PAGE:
Photo Courtesy of Southern Co., Inc.
All plants, including the new reactors being built at the Vogtle site in Georgia, face mandatory compliance with new directives.


One year after the devastating March 11 tsunami and earthquake caused a nuclear crisis at the Fukushima Daiichi nuclear power station in Japan, regulators in the U.S. are working to ensure the country's fleet of nuclear reactors are safe and strong enough to withstand a natural or man-made disaster of similar force.

Numerous reports have concluded that U.S. nuclear powerplants do not pose an imminent safety threat to Americans. But at a March 13 meeting, Nuclear Regulatory Commission Chairman Gregory Jaczko said that even though the scientific and health communities have concluded that there has been minimal health impact from the crisis at Fukushima, "these kinds of accidents are not acceptable, and we have to reduce the likelihood of their occurring," he says.

To that end, on March 9, the NRC took further steps toward implementing recommendations made by an agency task force formed specifically to assess the safety of U.S. nuclear plants in light of lessons learned from Fukushima. The task force made its initial recommendations in a report released in July.

The NRC said it has instructed its staff to issue three orders to operators of U.S. commercial nuclear reactors. The directives apply to all reactors currently operating or under construction, as well as to those planned and recently licensed at the Southern Nuclear Operating Co.'s Vogtle site in Georgia.

One of those orders requires plants to provide better protection for safety equipment installed after the Sept. 11, 2001, terrorist attacks and also to obtain sufficient equipment to support simultaneously all reactors at each site.

The second order requires plants to install enhanced equipment capable of monitoring water levels in each facility's spent-fuel pool.

The third applies only to U.S. boiling-water reactors that have Mark I or Mark II containment structures. NRC is requiring those reactors to improve venting systems—or for the Mark II plants, install new systems—that help prevent or mitigate core damage in the event of a serious accident. Currently in the U.S. there are about 31 boiling-water reactors with either a Mark I or II design.

Jeff Merrifield, senior vice president of Shaw Group in Charlotte, N.C., said the required modifications will provide opportunities for his firm and others that work in the nuclear sector.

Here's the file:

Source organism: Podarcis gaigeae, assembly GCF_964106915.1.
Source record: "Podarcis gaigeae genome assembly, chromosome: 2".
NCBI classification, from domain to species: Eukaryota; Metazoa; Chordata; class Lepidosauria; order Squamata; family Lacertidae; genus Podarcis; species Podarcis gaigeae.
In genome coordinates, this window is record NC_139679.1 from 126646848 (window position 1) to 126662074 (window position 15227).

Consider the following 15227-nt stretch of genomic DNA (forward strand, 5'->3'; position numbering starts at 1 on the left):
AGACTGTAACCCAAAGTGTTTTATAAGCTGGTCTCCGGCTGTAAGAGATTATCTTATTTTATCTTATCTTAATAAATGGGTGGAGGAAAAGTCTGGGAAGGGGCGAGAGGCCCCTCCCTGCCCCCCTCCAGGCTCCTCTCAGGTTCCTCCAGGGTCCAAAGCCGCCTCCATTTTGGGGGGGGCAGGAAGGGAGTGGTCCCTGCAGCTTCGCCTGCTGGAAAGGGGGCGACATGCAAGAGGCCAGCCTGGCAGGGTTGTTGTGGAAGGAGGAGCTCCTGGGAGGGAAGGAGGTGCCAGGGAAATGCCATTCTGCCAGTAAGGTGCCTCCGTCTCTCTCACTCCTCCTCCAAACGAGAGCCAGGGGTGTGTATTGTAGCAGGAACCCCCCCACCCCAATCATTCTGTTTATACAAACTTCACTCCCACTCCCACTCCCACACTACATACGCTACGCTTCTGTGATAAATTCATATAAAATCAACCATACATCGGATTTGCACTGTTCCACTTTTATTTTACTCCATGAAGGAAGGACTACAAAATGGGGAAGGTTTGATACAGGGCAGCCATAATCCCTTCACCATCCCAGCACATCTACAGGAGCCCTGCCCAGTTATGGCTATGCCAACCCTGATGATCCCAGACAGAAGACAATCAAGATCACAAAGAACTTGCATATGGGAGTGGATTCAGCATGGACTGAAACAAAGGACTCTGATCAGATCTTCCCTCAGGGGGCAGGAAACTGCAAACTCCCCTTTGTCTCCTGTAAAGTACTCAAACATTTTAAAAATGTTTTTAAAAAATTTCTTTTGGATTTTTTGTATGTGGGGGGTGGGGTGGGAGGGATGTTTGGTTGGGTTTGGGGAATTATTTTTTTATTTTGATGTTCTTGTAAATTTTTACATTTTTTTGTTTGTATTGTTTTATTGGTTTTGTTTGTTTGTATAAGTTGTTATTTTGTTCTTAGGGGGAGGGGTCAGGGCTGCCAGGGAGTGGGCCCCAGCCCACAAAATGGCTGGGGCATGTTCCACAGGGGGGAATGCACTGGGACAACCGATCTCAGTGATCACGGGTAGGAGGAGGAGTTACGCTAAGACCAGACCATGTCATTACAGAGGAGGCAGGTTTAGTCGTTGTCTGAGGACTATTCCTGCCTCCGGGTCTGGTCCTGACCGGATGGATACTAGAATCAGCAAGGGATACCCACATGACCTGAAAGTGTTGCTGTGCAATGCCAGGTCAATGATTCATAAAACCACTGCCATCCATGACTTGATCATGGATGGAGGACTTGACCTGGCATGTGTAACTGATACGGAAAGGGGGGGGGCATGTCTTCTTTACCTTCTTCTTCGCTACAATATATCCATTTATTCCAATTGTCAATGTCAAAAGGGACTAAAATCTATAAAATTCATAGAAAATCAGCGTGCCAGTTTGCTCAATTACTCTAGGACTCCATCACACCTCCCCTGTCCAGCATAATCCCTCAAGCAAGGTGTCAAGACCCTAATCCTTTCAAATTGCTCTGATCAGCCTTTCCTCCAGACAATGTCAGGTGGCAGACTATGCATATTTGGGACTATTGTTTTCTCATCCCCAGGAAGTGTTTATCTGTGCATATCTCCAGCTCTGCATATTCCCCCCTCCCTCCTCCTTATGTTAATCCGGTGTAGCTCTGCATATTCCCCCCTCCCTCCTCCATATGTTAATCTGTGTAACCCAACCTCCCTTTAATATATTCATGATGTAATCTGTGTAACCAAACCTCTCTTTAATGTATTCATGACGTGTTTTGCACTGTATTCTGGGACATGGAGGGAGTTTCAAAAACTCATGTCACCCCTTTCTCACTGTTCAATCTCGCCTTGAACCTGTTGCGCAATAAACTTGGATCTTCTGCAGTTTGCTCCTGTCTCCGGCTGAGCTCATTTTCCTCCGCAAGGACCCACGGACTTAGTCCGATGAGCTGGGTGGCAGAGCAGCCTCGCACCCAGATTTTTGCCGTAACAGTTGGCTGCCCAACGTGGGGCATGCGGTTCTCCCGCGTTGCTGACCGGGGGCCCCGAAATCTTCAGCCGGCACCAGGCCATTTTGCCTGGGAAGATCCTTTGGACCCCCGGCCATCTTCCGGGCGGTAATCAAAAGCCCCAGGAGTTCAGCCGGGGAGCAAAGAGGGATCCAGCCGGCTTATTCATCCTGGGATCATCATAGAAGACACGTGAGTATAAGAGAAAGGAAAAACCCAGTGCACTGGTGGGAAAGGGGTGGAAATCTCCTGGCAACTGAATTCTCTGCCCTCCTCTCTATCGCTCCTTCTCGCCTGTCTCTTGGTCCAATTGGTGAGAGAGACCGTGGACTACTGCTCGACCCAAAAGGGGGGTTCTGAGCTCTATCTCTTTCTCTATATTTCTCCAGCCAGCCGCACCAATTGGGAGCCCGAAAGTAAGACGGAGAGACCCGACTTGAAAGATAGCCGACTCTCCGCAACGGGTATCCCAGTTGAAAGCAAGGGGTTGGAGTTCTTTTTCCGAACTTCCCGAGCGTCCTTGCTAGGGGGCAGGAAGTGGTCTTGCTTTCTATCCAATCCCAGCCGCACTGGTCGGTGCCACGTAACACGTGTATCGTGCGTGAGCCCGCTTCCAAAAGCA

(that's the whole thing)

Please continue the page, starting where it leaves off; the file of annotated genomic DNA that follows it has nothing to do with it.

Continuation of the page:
Under the second order, utilities may need to rely on engineer-procure-construct firms to assist in the design and implementation of modifications to spent-fuel pools. Under the third order, "utilities will need to engage with companies with the appropriate expertise to help them either validate the design from their existing Mark I venting system or, alternatively, assisting in the design and implementation of venting modifications," says Merrifield. Plants have until Dec. 31, 2016, to complete modifications and requirements called for under all three NRC orders.

"That's a very aggressive schedule," notes Merrifield, formerly an NRC commissioner. There are only a handful of firms with the expertise to perform the work that is required, he says. The timetable could "present challenges."

In October, the NRC set a goal of completing a rule addressing station blackouts—or loss of power—by April 2014. NRC staff currently are working on an advanced notice of proposed rulemaking to be published some time within the next year.

The commission also will issue requests for information to each operating U.S. commercial nuclear plant. Certain provisions will apply to reactors under construction or recently licensed. For example, NRC will ask operators to carry out analyses of earthquake and flooding risks using up-to-date information.

Meanwhile, an industry effort spearheaded by the advocacy group Nuclear Energy Institute is taking shape. According to NEI, under the industry's "FLEX" response strategy, companies that operate U.S. nuclear powerplants have acquired or ordered in the past year more than 300 pieces of major equipment to shore up safety.

NEI says the equipment will supplement what was already purchased following the 9/11 terrorist attacks to help facilities safely respond to large fires and explosions.

Carl Rau, president of Bechtel Group's nuclear business in Frederick, Md., says that the industry and government regulators have been working collaboratively.

"The U.S. nuclear power industry has been very proactive in response to the Fukushima event. The chief nuclear officers of our nuclear utilities worked collaboratively to define and purchase equipment and components to have available for emergency use," he says.

In addition, he says NEI has worked with the NRC to help ensure that recommendations and regulatory requirements resulting from Fukushima are both robust and practical.